28 Feb 2022 | Ilja Labischinski
Objects of colonial desire: The “Tsimshian Totem Pole” in the Ethnologisches Museum – Staatliche Museen zu Berlin
On 10 July 1895 the Royal Anthropological Museum in Berlin (today Ethnologisches Museum) received a letter from the German colonial politician and traveller Hans Meyer, asking to buy a monumental totem pole that he had seen during his visit of the museum’s storage. The letter caused a stir. The totem pole had been lying in the museum’s atrium for several years, even though the museum did not actually own the object. This started an internal debate, which finally led to the museum’s acquisition of the totem pole in August 1895 from the Trading Company Umlauff for 800 marks.
This purchase is the starting point of my research on the appropriation, acquisition, and further biography of the so-called “Tsimshian Totem Pole” in the Ethnologisches Museum – Staatliche Museen zu Berlin. Based on the questions posed by ethnological or postcolonial provenance research, I research how the “Tsimshian Totem Pole” was integrated into a complex network of material and social actors and became part of a transcultural history of knowledge and museum practice.
My research shows that the “Tsimshian Totem Pole” was commissioned by Robert Cunningham in Port Essington at the Pacific Northwest coast of British Columbia from local carvers. Cunningham sold the pole to Bernard Fillip Jacobsen, a Norwegian sailor who travelled British Columbia on behalf of Carl Hagenbeck. The German zoo owner Hagenbeck hired Jacobsen to bring a group of Nuxalk people to Germany to exhibit them in a human zoo. Jacobsen was also asked to bring back a collection of Indigenous objects to provide the show with a supposedly authentic scenery. Afterwards these objects would be sold to museums to finance the show.
The desire for totem poles in American and European museums grew at a time when the American Northwest coast was missionized and colonized. At the same time imported diseases killed large parts of the Indigenous population. As a result, totem poles were removed from their original locations in increasing numbers, sometimes against the will or without the knowledge of their owners, and ended up in museum collections. The colonization of the Canadian Northwest Coast made it possible for the objects to be acquired in the first place. Thus, among other things, the Potlatch Ban of 1885, a law passed by the Government of Canada lasting until 1951, made the practice of religion and culture largely punishable.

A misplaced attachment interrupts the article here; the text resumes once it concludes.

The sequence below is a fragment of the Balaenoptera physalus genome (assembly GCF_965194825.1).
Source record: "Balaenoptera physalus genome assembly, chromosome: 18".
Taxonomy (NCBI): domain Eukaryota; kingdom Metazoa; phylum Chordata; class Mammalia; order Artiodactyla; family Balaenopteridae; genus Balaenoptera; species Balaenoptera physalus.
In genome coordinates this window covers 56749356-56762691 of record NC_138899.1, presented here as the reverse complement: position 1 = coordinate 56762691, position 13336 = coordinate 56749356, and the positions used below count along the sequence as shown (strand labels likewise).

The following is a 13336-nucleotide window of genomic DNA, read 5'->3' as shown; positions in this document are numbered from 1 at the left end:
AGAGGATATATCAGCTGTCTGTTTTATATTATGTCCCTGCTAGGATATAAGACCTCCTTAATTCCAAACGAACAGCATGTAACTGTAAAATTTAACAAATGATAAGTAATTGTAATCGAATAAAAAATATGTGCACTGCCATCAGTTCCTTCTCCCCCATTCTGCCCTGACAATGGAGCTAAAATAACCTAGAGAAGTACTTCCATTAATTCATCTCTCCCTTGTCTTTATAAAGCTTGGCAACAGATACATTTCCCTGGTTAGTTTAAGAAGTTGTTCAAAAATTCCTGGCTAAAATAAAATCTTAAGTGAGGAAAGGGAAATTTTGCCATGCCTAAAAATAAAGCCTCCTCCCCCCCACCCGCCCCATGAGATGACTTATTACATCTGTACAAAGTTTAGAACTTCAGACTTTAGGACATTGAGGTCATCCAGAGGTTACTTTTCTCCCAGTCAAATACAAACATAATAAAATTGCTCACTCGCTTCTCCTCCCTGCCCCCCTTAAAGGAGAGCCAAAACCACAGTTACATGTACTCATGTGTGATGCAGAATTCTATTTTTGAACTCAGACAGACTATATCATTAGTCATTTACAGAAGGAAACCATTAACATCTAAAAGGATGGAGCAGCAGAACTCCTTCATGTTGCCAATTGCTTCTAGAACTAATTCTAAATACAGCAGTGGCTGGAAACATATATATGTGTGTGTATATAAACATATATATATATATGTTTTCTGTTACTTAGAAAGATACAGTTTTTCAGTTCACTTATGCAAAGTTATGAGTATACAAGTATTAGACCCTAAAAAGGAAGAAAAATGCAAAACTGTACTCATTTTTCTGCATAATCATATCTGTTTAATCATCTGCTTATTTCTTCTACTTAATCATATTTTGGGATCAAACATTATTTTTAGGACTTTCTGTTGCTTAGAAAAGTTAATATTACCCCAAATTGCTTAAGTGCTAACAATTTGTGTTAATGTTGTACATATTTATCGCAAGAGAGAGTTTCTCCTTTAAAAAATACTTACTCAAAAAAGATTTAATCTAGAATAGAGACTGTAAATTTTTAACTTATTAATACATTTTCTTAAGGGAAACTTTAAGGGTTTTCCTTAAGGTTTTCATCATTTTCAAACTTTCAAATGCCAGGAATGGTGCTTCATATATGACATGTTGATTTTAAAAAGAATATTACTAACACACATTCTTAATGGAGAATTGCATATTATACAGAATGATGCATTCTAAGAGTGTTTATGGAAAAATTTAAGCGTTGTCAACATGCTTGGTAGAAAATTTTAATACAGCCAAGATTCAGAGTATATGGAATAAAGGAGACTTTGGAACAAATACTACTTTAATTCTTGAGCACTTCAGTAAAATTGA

For Hagenbeck it was important to include a totem pole in his collection as they were the most expensive objects to sell to museums. For Western museums totem poles became colonial objects of desire – or, as David Darling and Douglas Cole put it, totem poles are to ethnological museums what the Tyrannosaurus Rex is to natural history museums, the greatest attraction a museum has to offer (Darling and Cole 1980: 29).
Together with feather hair dresses and tepees, totem poles have become iconic symbols of the global imagination of the Native American. By the beginning of the 20th century at the latest, totem poles became a tourist attraction, transforming the poles into a marketing product for the entire region. The truth is that totem poles are not an example of an authentic Indigenous America. They are much rather a product of cross-cultural exchange between Europeans and Indigenous people and therefore a significant document of the colonial encounter on the American Northwest Coast.
The history of the “Tsimshian Totem Pole” at the Ethnologisches Museum – Staatliche Museen zu Berlin shows how colonial infrastructures – even outside formal territories – were used to expand the collections. Throughout the years totem poles have become part of European history of knowledge and museum practice. This is where my research project begins. Working with historical archives and in collaboration with research and interview partners in Canada and Germany, I am researching the attribution of meaning and value to this pole. I analyse how the “Tsimshian Totem Pole” has created a complex network of material and social actors, thus demonstrating how the object has been and continues to be integrated into different knowledge systems at different points in time.
Darling, D. and Cole, D. 1980. Totem Pole Restoration on the Skeena, 1925–30. An Early Exercise in Heritage Conservation. In: BC Studies 47: 29–48.